That was a minor example, but Li found her perspective on bigger issues changing as well. Her whole life, she was taught that proper Chinese girls follow certain societal rules. In America though, Li discovered that it’s hard to have any fun if you follow all of those rules. Her face flushed and she became visibly irritated as she lists off things her roommates and most Chinese girls consider taboo. “They won’t drink any alcohol, not even one drink,” she explained. “They would never ever get drunk. They don’t dance. They don’t wear makeup. They don’t stay out late. They don’t have sex before marriage. They won’t do anything fun!”
Although she had been starting to feel annoyed with her “boring” roommates even before she went to America, Li’s time in Illinois solidified any doubt she had. “I want to continue to travel and learn more about the world outside of China now,” Li said. She is currently studying for the GRE and plans on applying to American schools for graduate programs in journalism. Her father was hoping that she would use her accounting major to move back home to Xiamen and get a job there after graduation, but that is not what Li has in mind.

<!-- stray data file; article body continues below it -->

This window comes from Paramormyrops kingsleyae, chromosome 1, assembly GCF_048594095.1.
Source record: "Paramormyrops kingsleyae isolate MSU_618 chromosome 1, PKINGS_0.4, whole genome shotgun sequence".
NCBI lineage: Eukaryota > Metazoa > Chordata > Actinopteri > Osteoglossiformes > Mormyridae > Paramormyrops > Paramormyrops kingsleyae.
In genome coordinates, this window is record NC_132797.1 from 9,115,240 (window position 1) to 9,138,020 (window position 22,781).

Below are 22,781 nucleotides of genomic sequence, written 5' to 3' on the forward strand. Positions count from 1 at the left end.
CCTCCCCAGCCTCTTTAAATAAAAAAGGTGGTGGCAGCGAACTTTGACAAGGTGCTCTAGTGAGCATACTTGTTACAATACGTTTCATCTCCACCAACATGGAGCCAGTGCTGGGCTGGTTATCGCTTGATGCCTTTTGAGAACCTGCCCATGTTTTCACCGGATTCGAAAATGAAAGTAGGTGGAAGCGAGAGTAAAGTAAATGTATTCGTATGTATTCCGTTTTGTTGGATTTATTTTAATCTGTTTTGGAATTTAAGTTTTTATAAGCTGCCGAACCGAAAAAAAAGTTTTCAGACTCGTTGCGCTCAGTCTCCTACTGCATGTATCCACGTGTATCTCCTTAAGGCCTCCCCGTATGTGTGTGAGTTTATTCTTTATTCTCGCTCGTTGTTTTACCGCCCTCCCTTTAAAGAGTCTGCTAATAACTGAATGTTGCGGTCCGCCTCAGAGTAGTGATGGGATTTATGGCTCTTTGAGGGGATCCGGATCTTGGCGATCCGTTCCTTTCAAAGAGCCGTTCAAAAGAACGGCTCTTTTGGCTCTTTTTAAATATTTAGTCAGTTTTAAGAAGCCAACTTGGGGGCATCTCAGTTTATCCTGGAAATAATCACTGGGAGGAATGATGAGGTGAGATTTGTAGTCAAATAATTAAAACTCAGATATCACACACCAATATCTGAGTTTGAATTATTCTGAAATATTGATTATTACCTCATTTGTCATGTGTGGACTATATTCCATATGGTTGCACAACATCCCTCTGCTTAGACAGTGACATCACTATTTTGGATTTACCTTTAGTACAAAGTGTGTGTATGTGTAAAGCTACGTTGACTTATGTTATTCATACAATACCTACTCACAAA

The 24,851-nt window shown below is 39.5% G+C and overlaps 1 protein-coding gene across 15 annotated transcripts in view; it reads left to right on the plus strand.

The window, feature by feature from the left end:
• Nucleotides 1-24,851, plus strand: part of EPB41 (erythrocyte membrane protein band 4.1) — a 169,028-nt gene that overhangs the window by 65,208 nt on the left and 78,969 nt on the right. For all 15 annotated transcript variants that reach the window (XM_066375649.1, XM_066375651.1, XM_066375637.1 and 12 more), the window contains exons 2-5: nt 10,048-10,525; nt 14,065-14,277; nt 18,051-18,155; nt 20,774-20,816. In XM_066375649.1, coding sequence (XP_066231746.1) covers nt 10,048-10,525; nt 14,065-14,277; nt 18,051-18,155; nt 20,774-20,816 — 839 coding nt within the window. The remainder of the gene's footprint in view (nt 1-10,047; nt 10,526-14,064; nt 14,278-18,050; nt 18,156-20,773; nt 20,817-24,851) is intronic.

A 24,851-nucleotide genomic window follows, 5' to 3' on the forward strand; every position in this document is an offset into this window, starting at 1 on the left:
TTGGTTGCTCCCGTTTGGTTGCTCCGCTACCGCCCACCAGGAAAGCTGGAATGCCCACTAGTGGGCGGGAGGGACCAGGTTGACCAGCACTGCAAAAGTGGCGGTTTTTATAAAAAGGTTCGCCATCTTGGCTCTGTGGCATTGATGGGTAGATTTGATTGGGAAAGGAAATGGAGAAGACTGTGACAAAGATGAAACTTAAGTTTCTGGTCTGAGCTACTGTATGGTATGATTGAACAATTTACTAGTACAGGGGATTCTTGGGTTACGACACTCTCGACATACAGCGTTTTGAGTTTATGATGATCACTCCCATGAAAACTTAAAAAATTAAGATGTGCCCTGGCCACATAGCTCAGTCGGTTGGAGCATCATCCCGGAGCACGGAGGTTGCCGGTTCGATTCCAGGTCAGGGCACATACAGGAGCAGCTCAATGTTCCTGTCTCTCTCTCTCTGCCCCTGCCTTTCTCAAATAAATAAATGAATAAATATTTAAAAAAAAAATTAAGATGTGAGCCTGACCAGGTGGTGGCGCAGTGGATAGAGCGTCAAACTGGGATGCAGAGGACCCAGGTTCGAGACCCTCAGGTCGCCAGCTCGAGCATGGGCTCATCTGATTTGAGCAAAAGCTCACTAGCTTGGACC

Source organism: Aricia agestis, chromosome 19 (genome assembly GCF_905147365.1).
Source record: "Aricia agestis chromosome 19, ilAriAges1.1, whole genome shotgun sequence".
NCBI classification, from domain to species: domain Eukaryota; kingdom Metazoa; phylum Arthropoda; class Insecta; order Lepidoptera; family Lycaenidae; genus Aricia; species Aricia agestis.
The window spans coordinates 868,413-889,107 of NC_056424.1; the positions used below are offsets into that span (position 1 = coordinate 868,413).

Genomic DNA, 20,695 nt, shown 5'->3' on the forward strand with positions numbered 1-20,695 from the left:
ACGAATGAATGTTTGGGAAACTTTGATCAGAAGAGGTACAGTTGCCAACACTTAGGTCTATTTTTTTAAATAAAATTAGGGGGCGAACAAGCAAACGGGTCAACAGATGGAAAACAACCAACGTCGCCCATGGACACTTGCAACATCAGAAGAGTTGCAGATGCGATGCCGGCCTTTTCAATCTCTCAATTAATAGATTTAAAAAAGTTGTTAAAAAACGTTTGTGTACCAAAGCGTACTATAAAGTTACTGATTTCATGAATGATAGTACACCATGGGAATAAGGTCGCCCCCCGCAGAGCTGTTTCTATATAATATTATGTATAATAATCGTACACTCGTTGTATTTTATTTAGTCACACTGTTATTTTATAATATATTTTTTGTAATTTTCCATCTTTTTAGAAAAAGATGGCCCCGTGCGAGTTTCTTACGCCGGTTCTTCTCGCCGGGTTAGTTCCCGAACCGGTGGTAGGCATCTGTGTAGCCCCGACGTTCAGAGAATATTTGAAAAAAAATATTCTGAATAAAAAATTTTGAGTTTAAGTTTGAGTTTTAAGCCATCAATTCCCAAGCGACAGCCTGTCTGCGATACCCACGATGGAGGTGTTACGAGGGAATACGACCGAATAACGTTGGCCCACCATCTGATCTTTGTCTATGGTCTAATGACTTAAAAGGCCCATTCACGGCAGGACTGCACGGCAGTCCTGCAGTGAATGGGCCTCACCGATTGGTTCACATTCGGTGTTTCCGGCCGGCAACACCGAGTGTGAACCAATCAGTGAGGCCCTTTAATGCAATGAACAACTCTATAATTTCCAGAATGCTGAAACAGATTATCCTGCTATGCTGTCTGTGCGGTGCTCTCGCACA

“He didn’t want me to pursue journalism because he doesn’t think I can make money in that,” she said, but Li said she told him that she was determined to do it and wouldn’t change her mind. Finally, her father relented, saying that if she was set on doing it, he wanted her to “try her best” at it.
Although she wants to go to graduate school in America, Li says that she plans on returning to China after graduating. Unless of course, “I fall in love with an American or something crazy like that.” Then for a moment, Li’s perpetual cheer turned serious and she said, “China will always be my home. I want to see the world, but I know I’ll still want to come home in the end.”
*Note: The student's name has been changed to protect her privacy.